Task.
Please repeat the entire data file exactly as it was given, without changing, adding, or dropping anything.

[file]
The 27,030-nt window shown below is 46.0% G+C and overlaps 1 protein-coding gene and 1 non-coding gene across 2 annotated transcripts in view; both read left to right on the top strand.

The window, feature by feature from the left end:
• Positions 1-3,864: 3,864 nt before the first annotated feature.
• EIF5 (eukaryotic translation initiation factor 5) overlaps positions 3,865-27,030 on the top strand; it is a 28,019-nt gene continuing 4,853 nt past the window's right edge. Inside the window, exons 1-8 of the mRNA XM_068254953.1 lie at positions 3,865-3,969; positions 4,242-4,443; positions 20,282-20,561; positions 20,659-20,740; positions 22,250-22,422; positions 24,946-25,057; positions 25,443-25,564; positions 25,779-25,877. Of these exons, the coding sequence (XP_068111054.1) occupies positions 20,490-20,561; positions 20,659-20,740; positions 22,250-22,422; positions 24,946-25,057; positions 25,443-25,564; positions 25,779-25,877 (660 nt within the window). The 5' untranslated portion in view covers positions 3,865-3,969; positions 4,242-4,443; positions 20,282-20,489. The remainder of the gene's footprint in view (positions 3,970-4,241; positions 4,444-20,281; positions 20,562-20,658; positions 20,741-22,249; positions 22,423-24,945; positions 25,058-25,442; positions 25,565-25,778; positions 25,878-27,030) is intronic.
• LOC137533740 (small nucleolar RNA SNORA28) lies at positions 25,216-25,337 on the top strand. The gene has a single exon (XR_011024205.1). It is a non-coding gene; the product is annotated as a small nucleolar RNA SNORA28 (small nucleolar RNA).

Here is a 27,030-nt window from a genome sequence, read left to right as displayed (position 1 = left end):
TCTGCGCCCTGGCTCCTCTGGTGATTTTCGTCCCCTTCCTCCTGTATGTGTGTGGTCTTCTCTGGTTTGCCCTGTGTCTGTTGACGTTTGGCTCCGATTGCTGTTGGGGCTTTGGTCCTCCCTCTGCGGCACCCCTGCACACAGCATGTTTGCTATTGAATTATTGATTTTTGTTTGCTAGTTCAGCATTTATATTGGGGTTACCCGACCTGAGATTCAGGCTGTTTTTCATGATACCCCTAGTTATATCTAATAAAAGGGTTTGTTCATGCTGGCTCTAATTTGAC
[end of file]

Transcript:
The 27,030-nt window shown below is 46.0% G+C and overlaps 1 protein-coding gene and 1 non-coding gene across 2 annotated transcripts in view; both read left to right on the top strand.

The window, feature by feature from the left end:
• Positions 1-3,864: 3,864 nt before the first annotated feature.
• EIF5 (eukaryotic translation initiation factor 5) overlaps positions 3,865-27,030 on the top strand; it is a 28,019-nt gene continuing 4,853 nt past the window's right edge. Inside the window, exons 1-8 of the mRNA XM_068254953.1 lie at positions 3,865-3,969; positions 4,242-4,443; positions 20,282-20,561; positions 20,659-20,740; positions 22,250-22,422; positions 24,946-25,057; positions 25,443-25,564; positions 25,779-25,877. Of these exons, the coding sequence (XP_068111054.1) occupies positions 20,490-20,561; positions 20,659-20,740; positions 22,250-22,422; positions 24,946-25,057; positions 25,443-25,564; positions 25,779-25,877 (660 nt within the window). The 5' untranslated portion in view covers positions 3,865-3,969; positions 4,242-4,443; positions 20,282-20,489. The remainder of the gene's footprint in view (positions 3,970-4,241; positions 4,444-20,281; positions 20,562-20,658; positions 20,741-22,249; positions 22,423-24,945; positions 25,058-25,442; positions 25,565-25,778; positions 25,878-27,030) is intronic.
• LOC137533740 (small nucleolar RNA SNORA28) lies at positions 25,216-25,337 on the top strand. The gene has a single exon (XR_011024205.1). It is a non-coding gene; the product is annotated as a small nucleolar RNA SNORA28 (small nucleolar RNA).

Here is a 27,030-nt window from a genome sequence, read left to right as displayed (position 1 = left end):
TCTGCGCCCTGGCTCCTCTGGTGATTTTCGTCCCCTTCCTCCTGTATGTGTGTGGTCTTCTCTGGTTTGCCCTGTGTCTGTTGACGTTTGGCTCCGATTGCTGTTGGGGCTTTGGTCCTCCCTCTGCGGCACCCCTGCACACAGCATGTTTGCTATTGAATTATTGATTTTTGTTTGCTAGTTCAGCATTTATATTGGGGTTACCCGACCTGAGATTCAGGCTGTTTTTCATGATACCCCTAGTTATATCTAATAAAAGGGTTTGTTCATGCTGGCTCTAATTTGAC